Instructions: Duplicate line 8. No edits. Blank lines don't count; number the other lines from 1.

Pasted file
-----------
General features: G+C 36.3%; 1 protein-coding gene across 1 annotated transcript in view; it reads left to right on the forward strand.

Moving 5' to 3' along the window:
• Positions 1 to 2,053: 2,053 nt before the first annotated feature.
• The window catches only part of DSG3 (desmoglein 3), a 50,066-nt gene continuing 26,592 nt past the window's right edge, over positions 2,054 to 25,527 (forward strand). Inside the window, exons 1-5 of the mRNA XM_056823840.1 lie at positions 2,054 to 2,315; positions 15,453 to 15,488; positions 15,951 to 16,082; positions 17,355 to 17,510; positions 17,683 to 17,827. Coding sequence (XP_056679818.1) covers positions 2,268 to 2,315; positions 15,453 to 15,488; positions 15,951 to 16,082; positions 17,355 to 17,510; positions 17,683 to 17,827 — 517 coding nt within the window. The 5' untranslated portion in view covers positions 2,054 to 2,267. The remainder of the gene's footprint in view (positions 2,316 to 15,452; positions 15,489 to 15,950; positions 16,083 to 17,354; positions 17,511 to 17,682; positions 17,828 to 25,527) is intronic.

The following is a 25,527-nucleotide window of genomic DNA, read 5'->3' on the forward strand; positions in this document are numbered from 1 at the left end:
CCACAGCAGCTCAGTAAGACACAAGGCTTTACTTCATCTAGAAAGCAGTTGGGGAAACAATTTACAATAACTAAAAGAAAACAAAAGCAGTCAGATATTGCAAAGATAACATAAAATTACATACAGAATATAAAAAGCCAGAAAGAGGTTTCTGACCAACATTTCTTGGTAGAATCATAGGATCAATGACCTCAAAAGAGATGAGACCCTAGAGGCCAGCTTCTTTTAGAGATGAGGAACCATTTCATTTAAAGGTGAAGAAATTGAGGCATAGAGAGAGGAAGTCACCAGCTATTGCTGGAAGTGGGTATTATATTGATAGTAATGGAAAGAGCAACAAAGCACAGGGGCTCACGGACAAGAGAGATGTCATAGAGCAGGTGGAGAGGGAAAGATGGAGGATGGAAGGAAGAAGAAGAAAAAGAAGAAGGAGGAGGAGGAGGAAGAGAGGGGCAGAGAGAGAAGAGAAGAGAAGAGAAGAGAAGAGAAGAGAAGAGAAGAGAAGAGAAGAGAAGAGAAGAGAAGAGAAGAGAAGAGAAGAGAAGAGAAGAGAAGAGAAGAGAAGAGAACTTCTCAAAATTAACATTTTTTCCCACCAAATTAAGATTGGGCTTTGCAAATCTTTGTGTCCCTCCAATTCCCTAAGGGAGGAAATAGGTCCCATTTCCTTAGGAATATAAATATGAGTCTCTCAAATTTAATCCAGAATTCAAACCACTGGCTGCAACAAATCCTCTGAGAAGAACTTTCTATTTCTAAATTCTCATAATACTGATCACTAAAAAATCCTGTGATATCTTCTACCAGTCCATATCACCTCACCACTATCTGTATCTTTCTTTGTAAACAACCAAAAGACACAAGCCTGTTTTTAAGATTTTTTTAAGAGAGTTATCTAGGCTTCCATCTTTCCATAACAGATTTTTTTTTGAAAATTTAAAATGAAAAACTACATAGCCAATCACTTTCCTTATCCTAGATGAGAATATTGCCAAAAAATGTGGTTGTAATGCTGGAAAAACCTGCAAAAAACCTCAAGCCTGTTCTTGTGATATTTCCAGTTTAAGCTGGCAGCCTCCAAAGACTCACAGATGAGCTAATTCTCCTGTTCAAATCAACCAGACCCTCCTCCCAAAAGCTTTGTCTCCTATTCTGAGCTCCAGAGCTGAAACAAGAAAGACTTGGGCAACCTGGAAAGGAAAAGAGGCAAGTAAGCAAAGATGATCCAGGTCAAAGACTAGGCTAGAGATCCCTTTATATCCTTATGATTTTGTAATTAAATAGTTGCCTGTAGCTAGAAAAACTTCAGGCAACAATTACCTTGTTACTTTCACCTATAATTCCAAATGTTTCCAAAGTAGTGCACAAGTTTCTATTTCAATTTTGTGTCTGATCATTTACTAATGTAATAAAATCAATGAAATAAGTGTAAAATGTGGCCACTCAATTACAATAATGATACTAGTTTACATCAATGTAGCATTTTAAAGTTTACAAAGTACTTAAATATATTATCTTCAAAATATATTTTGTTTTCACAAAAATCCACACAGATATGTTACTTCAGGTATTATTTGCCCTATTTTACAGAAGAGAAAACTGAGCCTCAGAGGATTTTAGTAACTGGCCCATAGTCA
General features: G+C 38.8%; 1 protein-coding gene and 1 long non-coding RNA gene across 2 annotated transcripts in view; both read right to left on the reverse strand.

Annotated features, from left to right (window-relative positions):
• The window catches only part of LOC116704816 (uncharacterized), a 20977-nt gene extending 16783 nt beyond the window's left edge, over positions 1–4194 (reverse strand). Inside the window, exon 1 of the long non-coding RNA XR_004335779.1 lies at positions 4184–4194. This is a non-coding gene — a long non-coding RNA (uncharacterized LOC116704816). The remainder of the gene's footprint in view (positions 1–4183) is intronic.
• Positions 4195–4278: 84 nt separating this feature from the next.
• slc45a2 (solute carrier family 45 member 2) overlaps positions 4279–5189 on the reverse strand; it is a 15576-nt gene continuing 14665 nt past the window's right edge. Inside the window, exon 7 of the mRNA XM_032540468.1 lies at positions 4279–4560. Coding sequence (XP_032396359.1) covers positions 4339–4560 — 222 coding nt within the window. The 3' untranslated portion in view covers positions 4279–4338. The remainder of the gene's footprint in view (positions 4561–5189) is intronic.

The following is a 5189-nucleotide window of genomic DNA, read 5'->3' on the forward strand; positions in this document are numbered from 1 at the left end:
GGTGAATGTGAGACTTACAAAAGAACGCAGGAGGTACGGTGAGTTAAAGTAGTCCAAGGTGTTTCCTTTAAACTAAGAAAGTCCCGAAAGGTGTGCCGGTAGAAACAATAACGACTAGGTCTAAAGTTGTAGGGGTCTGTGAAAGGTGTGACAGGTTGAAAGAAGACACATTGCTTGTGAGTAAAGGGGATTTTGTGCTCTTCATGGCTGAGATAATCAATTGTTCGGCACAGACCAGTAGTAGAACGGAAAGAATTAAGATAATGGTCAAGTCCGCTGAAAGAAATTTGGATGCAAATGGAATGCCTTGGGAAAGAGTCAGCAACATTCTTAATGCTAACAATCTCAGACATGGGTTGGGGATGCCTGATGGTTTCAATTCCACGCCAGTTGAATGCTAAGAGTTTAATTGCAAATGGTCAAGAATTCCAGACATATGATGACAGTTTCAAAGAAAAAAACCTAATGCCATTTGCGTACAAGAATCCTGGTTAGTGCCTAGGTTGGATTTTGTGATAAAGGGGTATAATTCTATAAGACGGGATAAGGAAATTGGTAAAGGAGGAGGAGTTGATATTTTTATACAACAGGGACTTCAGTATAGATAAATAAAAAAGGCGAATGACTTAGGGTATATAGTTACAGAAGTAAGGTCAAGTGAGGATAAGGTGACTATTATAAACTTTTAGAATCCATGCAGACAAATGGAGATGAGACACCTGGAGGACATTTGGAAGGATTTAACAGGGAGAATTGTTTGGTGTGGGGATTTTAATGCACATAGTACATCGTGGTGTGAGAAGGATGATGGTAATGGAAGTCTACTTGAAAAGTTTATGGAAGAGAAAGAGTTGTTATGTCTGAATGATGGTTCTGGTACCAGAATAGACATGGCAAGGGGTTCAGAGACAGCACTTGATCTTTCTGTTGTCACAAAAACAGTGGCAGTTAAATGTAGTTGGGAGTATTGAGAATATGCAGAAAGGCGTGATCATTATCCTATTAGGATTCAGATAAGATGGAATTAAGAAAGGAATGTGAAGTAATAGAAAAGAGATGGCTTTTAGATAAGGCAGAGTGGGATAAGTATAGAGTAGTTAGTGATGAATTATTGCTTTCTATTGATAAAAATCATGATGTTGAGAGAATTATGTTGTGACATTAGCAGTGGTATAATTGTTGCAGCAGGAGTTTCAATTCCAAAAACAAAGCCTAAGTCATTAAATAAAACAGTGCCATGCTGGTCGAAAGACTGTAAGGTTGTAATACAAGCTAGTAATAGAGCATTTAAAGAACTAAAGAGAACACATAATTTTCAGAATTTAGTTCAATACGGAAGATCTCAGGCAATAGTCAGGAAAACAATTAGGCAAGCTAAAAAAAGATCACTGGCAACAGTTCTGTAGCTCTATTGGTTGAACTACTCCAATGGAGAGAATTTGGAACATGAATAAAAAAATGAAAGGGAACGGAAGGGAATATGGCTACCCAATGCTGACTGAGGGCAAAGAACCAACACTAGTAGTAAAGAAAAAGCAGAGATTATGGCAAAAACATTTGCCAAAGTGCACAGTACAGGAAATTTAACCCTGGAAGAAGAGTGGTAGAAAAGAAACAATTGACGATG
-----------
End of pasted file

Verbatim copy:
Annotated features, from left to right (window-relative positions):